The base price was $32,160 and the final tested price, including $1,495 for destination, was $36,440. Fuel consumption is listed under 25/28/26.

Overall, I dig the Bronco Sport. But the interior is a disappointment across the board, and while this version of the Sport is well-suited for city driving, you’ll have to pick the badlands if you plan on heading into the pampas. Or even if you simply want more power.

I’m sure Ford wanted to keep manufacturing simple, but I think the Blue Oval needs to offer the 2.0-liter in Outer Banks trim so that those who never leave the pavement can get more power. I’d also like to see the Badlands pack offered for 1.5s – some people will find the 1.5 powerful enough for their needs, and why would they have to sacrifice off-road chops?

That’s probably why I’m not a product planner – I don’t have to make those decisions. I can simply criticize Ford for their decisions without acknowledging costs and/or internal politics.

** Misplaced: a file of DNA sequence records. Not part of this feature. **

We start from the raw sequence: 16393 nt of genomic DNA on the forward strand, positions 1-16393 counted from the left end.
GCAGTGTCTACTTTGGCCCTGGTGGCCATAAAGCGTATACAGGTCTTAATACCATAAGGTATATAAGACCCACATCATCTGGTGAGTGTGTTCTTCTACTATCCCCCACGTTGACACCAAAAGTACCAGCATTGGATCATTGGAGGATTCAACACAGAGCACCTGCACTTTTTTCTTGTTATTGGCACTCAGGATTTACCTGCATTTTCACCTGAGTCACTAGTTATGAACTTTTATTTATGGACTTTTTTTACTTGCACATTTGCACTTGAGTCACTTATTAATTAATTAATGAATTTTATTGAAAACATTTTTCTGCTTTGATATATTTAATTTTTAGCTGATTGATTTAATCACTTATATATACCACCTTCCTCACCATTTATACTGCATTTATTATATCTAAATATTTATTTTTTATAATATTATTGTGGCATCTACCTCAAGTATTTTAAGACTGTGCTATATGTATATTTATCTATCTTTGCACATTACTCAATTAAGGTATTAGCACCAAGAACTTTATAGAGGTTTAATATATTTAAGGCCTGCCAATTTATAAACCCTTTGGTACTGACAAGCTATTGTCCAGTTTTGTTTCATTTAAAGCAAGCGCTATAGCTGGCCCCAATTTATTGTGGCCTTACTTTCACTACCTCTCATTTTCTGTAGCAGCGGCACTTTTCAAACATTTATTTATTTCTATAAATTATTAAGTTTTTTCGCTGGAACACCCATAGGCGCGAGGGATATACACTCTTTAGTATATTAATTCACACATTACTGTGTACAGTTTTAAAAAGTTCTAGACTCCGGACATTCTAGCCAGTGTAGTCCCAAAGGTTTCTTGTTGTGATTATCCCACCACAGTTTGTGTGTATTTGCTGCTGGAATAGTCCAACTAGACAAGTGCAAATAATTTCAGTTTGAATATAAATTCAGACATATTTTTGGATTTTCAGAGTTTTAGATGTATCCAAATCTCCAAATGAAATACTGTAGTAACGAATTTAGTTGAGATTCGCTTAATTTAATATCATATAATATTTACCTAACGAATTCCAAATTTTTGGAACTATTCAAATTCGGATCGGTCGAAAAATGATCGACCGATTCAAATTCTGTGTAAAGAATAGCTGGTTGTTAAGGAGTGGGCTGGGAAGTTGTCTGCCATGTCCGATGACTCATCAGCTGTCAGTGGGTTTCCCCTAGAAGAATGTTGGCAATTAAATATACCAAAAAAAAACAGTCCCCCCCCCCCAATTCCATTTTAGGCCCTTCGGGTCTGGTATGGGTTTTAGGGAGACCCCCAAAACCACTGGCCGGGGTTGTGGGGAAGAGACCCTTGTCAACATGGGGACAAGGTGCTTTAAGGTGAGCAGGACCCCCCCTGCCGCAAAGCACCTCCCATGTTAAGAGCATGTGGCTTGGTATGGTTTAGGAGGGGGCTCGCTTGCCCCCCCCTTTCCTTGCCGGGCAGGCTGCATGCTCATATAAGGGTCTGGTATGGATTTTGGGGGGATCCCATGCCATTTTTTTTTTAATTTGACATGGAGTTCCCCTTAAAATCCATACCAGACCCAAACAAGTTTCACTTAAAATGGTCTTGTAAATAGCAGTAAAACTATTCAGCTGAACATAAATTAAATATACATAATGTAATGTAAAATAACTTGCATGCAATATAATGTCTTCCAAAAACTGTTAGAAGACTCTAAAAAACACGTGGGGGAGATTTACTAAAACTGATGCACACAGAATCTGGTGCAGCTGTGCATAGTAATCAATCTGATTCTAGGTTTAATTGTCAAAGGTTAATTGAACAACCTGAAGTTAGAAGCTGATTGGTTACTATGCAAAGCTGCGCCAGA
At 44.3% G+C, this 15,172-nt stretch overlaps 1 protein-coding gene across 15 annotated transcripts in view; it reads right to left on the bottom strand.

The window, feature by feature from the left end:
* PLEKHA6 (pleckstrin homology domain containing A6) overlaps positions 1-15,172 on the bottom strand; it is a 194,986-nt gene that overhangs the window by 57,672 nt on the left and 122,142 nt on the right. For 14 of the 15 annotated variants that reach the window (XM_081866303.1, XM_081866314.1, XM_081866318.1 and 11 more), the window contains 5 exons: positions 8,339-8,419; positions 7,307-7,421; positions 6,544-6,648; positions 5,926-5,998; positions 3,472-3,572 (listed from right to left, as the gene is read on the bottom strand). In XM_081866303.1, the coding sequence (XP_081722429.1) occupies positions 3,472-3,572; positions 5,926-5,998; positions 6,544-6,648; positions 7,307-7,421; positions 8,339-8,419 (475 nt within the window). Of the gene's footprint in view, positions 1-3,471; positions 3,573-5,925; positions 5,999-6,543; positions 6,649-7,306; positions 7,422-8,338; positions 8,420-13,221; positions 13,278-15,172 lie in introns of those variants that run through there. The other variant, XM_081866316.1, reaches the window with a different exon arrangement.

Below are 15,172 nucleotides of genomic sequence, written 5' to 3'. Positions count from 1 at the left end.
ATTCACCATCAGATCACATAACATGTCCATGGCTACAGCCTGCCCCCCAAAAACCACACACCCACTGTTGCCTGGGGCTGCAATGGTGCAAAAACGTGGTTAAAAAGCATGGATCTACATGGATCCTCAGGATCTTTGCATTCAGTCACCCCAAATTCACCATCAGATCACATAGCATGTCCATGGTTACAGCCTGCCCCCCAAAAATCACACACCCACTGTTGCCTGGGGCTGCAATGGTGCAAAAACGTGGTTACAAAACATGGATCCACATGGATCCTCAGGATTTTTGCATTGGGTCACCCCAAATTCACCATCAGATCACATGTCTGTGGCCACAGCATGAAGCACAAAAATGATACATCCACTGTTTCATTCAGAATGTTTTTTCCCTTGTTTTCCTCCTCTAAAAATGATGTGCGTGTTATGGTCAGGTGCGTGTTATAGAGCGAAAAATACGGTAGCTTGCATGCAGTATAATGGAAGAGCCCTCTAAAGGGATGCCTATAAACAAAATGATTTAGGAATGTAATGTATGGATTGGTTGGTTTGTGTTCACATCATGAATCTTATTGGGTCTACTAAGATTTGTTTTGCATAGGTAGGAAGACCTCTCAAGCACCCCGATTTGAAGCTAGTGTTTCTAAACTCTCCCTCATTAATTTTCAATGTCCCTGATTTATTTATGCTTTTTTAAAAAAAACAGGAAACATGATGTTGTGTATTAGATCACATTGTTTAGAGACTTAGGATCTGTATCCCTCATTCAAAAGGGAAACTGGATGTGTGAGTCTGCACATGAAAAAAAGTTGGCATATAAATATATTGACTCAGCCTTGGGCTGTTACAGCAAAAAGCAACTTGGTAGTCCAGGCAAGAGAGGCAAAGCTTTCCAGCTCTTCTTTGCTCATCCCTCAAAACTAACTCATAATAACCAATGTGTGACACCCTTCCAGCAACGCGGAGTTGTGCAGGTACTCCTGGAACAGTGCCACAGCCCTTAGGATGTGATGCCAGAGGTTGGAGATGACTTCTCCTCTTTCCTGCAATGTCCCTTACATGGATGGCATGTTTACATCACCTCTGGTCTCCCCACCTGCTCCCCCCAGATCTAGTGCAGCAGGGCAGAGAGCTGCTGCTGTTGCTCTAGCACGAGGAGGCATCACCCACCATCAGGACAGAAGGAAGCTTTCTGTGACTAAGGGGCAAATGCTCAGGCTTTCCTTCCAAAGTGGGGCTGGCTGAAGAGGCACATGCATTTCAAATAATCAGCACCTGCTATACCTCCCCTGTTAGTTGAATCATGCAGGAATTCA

If my money was on the line, I’d give a few grand more for the foursome. Even if I never went off-road, it would be nice to have the extra power and off-road capabilities. But if the cost is prohibitive and you need to do something too difficult off the pavement, the Outer Banks Bronco Sport will do just fine.

What’s new for 2021

The 2021 Ford Bronco Sport is all new.

Who should buy it

The Bronco Sports Director who can and/or doesn’t have to live with less power serious off-road.

[Images © 2022 Tim Healey/TTAC]

Become a TTAC Insider. Get the latest news, features, TTAC footage and everything else that unearths the truth about cars first by subscribing to our newsletter.

Leave a Comment